Ignatius of Antioch is among the earliest church fathers, those who served the church in the generation following the passing of the apostles. His writings, at least inasmuch as they have come down to us faithfully preserved, give us insight into the belief and practice of the early church.
We have many letters ascribed to Ignatius of Antioch. Some are nearly universally considered to be fraudulent; written at much later dates to dishonestly enlist the honorable church father and martyr as a supporter of this or that theological position in controversies that arose later in church history. Others are probably authentic, although several different versions of those letter have come down to us. For these letters, there are shorter and longer versions coming form different manuscript traditions. The longer versions likely include extra material added in following centuries.
Reaction to these textual issues varies, with some wanting to ignore the letters altogether as unreliable, while others strongly believe the reliability of the letters and see them as valuable sources of historical theology and practice.
It is not my intention to weigh in on the textual issues surrounding these letters, or their reliability or lack thereof. Perhaps they really represent Ignatius’s beliefs accurately; perhaps they would better be said to represent the teachings of a dishonest third or fourth century tamperer. Regardless, these letters are rich with attestations to the truth that the one God of the Christian faith is the person of the Father, as well as other important elements of trinitarian doctrine. For our purposes, and with the above disclaimers, I will treat these as representative of the true beliefs of Ignatius. Whoever the author may be, these letters serve as a helpful witness to the classical trinitarianism of the apostolic era:
“On this account also they were persecuted, being inspired by His grace to fully convince the unbelieving that there is one God, who has manifested Himself by Jesus Christ His Son, who is His eternal Word, not proceeding forth from silence, and who in all things pleased Him that sent Him.” Epistle to the Magnesians (shorter version), Chapter VIII.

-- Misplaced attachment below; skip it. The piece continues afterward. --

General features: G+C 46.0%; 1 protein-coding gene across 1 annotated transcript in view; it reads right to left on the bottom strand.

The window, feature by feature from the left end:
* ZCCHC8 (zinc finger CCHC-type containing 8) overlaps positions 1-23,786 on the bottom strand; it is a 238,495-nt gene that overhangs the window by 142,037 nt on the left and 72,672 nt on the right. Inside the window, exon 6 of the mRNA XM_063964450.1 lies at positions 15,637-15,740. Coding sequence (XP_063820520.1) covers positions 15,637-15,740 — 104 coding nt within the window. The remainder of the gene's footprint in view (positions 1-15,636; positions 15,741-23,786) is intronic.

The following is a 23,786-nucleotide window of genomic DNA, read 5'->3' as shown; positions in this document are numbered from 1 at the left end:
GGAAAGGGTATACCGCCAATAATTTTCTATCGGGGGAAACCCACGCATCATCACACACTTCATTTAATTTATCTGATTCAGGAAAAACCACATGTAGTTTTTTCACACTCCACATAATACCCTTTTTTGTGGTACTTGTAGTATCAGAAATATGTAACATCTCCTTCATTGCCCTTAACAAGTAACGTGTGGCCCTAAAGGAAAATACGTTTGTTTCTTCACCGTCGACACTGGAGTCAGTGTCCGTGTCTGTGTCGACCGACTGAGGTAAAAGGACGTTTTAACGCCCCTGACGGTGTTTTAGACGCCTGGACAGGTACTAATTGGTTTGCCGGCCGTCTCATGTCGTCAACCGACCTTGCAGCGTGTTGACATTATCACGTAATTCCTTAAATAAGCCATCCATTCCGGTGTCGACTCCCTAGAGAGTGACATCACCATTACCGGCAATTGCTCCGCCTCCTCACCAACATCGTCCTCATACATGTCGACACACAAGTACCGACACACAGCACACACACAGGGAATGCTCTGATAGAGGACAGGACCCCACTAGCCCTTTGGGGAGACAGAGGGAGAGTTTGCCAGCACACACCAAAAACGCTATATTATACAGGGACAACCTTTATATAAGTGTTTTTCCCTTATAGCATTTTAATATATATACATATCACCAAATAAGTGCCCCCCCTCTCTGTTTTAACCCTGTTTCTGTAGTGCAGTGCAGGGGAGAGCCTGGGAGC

“If any one confesses Christ Jesus the Lord, but denies the God of the law and of the prophets, saying that the Father of Christ is not the Maker of heaven and earth, he has not continued in the truth any more than his father the devil, and is a disciple of Simon Magus, not of the Holy Spirit. If any one says there is one God, and also confesses Christ Jesus, but thinks the Lord to be a mere man, and not the only-begotten God, and Wisdom, and the Word of God, and deems Him to consist merely of a soul and body, such an one is a serpent, that preaches deceit and error for the destruction of men.” Epistle to the Philadelphians (longer version), Chapter VI.
“The prophets also, when they speak as in the person of God, [saying,] “I am God, the first [of beings], and I am also the last, and besides Me there is no God,” concerning the Father of the universe, do also speak of our Lord Jesus Christ.” Epistle to the Antiochians, Chapter III.
“The Evangelists, too, when they declared that the one Father was “the only true God,” did not omit what concerned our Lord, but wrote: “In the beginning was the Word, and the Word was with God, and the Word was God.” Epistle to the Antiochians, Chapter IV.
“For if there is one God of the universe, the Father of Christ, “of whom are all things;” and one Lord Jesus Christ, our [Lord], “by whom are all things;” and also one Holy Spirit, who wrought in Moses, and in the prophets and apostles; and also one baptism, which is administered that we should have fellowship with the death of the Lord; and also one elect Church; there ought likewise to be but one faith in respect to Christ. For “there is one Lord, one faith, one baptism; one God and Father of all, who is through all, and in all.”” Epistle to the Philippians, Chapter I.
“There is then one God and Father, and not two or three; One who is; and there is no other besides Him, the only true [God]. For “the Lord thy God,” saith [the Scripture], “is one Lord.” And again, “Hath not one God created us? Have we not all one Father? And there is also one Son, God the Word. For “the only-begotten Son,” saith [the Scripture], “who is in the bosom of the Father.” And again, “One Lord Jesus Christ.” And in another place, “What is His name, or what His Son’s name, that we may know?” And there is also one Paraclete. For “there is also,” saith [the Scripture], “one Spirit,” since “we have been called in one hope of our calling.”” Epistle to the Philippians, Chapter II.
“Ignatius answered, “Thou art in error when thou callest the dæmons of the nations gods. For there is but one God, who made heaven, and earth, and the sea, and all that are in them; and one Jesus Christ, the only-begotten Son of God, whose kingdom may I enjoy.”” Ignatius before Trajan, at his martyrdom. From the Martyrdom of Ignatius, Chapter II.
The agreement of these statements with later church fathers like Irenaeus can be easily recognised (see: https://contramodalism.com/2017/03/08/i-believe-in-one-god-the-father-almighty/ ). The identicality of what he teaches on this point with what scripture teaches is clear enough from the quotes themselves.